ABRAHAM LINCOLN QUOTES IV

U.S. President (1809-1865)

Abraham Lincoln quote

I believe I shall never be old enough to speak without embarrassment when I have nothing to talk about.

ABRAHAM LINCOLN, response to a serenade, December 6, 1864

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In this sad world of ours sorrow comes to all, and to the young it comes with bittered agony because it takes them unawares. The older have learned to expect it.

ABRAHAM LINCOLN, letter to Fanny McCullough, December 23, 1862

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Tags: sorrow


Military glory -- that attractive rainbow that rises in showers of blood.

ABRAHAM LINCOLN, speech in opposition to the Mexican-American War, January 12, 1848

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Tags: war


When you lack interest in the case the job will very likely lack skill and diligence in the performance.

ABRAHAM LINCOLN, notes for a law lecture, July 1, 1850

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Let every American, every lover of liberty, every well-wisher to his posterity swear by the blood of the Revolution never to violate in the least particular the laws of the country, and never to tolerate their violation by others. As the patriots of seventy-six did to the support of the Declaration of Independence, so to the support of the Constitution and laws let every American pledge his life, his property, and his sacred honor--let every man remember that to violate the law is to trample on the blood of his father, and to tear the charter of his own and his children's liberty. Let reverence for the laws be breathed by every American mother to the lisping babe that prattles on her lap; let it be taught in schools, in seminaries, and in colleges; let it be written in primers, spelling-books, and in almanacs; let it be preached from the pulpit, proclaimed in legislative halls, and enforced in courts of justice. And, in short, let it become the political religion of the nation; and let the old and the young, the rich and the poor, the grave and the gay of all sexes and tongues and colors and conditions, sacrifice unceasingly upon its altars. While ever a state of feeling such as this shall universally or even very generally prevail throughout the nation, vain will be every effort, and fruitless every attempt, to subvert our national freedom.

ABRAHAM LINCOLN, address to the Young Men's Lyceum of Springfield, Illinois, January 27, 1838

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Great distance in either time or space has wonderful power to lull and render quiescent the human mind.

ABRAHAM LINCOLN, speech, February 22, 1842

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I would save the Union. I would save it in the shortest way under the Constitution. The sooner the national authority can be restored, the nearer the Union will be "the Union as it was." If there be those who would not save the Union unless they could at the same time save slavery, I do not agree with them. If there be those who would not save the Union unless they could at the same time destroy slavery, I do not agree with them. My paramount object in this struggle is to save the Union, and is not either to save or to destroy slavery. If I could save the Union without freeing all the slaves, I would do it; and if I could save it by freeing all the slaves, I would do it; and if I could save it by freeing some and leaving others alone, I would also do that.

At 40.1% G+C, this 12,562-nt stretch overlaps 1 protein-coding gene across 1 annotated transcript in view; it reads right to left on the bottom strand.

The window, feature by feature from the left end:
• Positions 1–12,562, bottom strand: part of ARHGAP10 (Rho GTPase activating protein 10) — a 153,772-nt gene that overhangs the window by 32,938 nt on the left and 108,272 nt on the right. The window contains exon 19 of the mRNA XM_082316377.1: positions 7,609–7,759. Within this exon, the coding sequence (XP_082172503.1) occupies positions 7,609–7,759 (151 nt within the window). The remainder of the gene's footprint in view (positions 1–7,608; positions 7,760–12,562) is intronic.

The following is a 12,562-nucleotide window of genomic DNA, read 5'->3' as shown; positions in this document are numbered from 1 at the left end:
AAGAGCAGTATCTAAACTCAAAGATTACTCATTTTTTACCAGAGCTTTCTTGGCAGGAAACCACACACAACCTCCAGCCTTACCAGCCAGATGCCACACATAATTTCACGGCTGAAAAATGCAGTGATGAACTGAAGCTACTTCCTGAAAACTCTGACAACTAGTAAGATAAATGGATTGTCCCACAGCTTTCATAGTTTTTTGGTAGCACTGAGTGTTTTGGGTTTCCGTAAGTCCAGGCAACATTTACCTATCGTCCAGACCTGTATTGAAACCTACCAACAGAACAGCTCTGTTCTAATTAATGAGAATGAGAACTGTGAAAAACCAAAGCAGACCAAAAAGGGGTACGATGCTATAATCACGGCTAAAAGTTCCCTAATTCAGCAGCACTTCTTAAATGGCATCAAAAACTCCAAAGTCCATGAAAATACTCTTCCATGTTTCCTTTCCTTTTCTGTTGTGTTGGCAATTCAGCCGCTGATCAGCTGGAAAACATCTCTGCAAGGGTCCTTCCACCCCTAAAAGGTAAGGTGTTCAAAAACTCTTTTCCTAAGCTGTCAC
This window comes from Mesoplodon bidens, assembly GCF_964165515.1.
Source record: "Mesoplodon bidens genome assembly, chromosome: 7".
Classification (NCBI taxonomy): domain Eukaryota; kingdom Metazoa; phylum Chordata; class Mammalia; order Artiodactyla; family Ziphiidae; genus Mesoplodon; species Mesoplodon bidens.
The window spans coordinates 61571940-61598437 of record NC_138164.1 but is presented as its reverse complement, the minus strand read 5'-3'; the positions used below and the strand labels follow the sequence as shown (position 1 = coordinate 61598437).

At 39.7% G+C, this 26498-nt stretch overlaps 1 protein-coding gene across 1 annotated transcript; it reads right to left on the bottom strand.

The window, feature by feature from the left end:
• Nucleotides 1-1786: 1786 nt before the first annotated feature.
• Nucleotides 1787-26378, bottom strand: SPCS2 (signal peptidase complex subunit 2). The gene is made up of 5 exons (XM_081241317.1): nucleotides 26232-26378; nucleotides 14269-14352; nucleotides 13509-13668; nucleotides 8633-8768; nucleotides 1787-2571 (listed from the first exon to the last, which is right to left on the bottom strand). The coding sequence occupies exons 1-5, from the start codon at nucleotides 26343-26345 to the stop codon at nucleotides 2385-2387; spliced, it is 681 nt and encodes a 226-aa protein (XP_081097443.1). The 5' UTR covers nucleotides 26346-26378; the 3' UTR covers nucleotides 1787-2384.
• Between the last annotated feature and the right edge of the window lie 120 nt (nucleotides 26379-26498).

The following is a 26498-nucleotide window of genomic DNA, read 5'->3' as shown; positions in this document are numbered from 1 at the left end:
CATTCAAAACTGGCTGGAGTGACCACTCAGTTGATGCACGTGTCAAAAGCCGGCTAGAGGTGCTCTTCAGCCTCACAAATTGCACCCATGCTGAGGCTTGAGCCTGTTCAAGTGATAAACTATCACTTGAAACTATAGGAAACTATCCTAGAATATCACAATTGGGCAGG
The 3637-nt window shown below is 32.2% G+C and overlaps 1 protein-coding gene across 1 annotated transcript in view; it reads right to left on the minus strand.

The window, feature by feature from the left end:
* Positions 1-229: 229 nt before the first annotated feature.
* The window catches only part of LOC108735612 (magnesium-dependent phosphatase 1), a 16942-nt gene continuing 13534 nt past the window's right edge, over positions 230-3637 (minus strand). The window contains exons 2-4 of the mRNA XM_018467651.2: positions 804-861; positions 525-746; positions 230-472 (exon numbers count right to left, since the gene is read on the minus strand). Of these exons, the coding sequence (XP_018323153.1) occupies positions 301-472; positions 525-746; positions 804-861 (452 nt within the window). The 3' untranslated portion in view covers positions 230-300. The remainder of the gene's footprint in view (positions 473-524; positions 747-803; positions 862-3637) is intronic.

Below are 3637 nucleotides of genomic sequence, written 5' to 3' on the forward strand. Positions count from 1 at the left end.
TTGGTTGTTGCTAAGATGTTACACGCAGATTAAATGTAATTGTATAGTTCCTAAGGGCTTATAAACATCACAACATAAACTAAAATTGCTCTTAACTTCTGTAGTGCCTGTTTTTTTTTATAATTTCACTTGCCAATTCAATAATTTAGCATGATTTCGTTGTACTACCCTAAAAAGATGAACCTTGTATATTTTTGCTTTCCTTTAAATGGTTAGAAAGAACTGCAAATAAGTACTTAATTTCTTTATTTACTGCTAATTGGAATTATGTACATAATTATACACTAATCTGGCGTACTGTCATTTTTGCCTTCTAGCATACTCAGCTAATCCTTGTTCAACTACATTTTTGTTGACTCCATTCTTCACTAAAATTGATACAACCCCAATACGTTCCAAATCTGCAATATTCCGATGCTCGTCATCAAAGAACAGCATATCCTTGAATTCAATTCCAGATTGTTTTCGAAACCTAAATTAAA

ABRAHAM LINCOLN, letter to Horace Greeley, August 22, 1862

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If a man will stand up and assert, and repeat and reassert, that two and two do not make four, I know nothing in the power of argument that can stop him.

ABRAHAM LINCOLN, speech at Peoria, Illinois, in reply to Senator Douglas, October 16, 1854

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Our government rests in public opinion. Whoever can change public opinion, can change the government.

ABRAHAM LINCOLN, speech in Chicago, Illinois, December 10, 1856

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Tags: opinion


Free labor has the inspiration of hope; pure slavery has no hope. The power of hope upon human exertion, and happiness, is wonderful. The slave-master himself has a conception of it; and hence the system of tasks among slaves. The slave whom you can not drive with the lash to break seventy-five pounds of hemp in a day, if you will task him to break a hundred, and promise him pay for all he does over, he will break you a hundred and fifty. You have substituted hope, for the rod. And yet perhaps it does not occur to you, that to the extent of your gain in the case, you have given up the slave system, and adopted the free system of labor.